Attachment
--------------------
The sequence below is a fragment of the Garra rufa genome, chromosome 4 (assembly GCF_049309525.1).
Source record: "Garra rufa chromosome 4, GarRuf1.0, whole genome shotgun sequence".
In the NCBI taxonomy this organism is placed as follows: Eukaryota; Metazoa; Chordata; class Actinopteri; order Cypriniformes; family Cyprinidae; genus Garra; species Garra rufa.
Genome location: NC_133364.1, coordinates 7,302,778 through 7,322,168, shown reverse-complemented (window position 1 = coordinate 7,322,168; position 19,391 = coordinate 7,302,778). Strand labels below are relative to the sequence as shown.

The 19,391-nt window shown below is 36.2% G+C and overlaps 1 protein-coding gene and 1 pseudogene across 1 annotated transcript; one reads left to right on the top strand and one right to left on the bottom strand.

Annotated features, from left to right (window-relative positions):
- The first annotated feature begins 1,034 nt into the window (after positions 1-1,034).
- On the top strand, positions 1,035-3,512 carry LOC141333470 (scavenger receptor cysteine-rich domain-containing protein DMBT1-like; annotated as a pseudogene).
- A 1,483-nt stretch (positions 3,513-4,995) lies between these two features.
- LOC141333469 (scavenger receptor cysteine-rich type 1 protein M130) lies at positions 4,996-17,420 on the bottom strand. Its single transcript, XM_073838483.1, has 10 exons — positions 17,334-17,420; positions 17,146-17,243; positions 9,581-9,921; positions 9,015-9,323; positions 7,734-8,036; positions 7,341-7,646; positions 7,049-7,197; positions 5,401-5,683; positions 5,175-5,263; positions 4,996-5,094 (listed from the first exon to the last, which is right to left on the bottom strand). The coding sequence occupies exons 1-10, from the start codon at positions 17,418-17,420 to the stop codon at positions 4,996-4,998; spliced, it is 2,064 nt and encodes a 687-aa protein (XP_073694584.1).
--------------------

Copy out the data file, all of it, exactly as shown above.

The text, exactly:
The sequence below is a fragment of the Garra rufa genome, chromosome 4 (assembly GCF_049309525.1).
Source record: "Garra rufa chromosome 4, GarRuf1.0, whole genome shotgun sequence".
In the NCBI taxonomy this organism is placed as follows: Eukaryota; Metazoa; Chordata; class Actinopteri; order Cypriniformes; family Cyprinidae; genus Garra; species Garra rufa.
Genome location: NC_133364.1, coordinates 7,302,778 through 7,322,168, shown reverse-complemented (window position 1 = coordinate 7,322,168; position 19,391 = coordinate 7,302,778). Strand labels below are relative to the sequence as shown.

The 19,391-nt window shown below is 36.2% G+C and overlaps 1 protein-coding gene and 1 pseudogene across 1 annotated transcript; one reads left to right on the top strand and one right to left on the bottom strand.

Annotated features, from left to right (window-relative positions):
- The first annotated feature begins 1,034 nt into the window (after positions 1-1,034).
- On the top strand, positions 1,035-3,512 carry LOC141333470 (scavenger receptor cysteine-rich domain-containing protein DMBT1-like; annotated as a pseudogene).
- A 1,483-nt stretch (positions 3,513-4,995) lies between these two features.
- LOC141333469 (scavenger receptor cysteine-rich type 1 protein M130) lies at positions 4,996-17,420 on the bottom strand. Its single transcript, XM_073838483.1, has 10 exons — positions 17,334-17,420; positions 17,146-17,243; positions 9,581-9,921; positions 9,015-9,323; positions 7,734-8,036; positions 7,341-7,646; positions 7,049-7,197; positions 5,401-5,683; positions 5,175-5,263; positions 4,996-5,094 (listed from the first exon to the last, which is right to left on the bottom strand). The coding sequence occupies exons 1-10, from the start codon at positions 17,418-17,420 to the stop codon at positions 4,996-4,998; spliced, it is 2,064 nt and encodes a 687-aa protein (XP_073694584.1).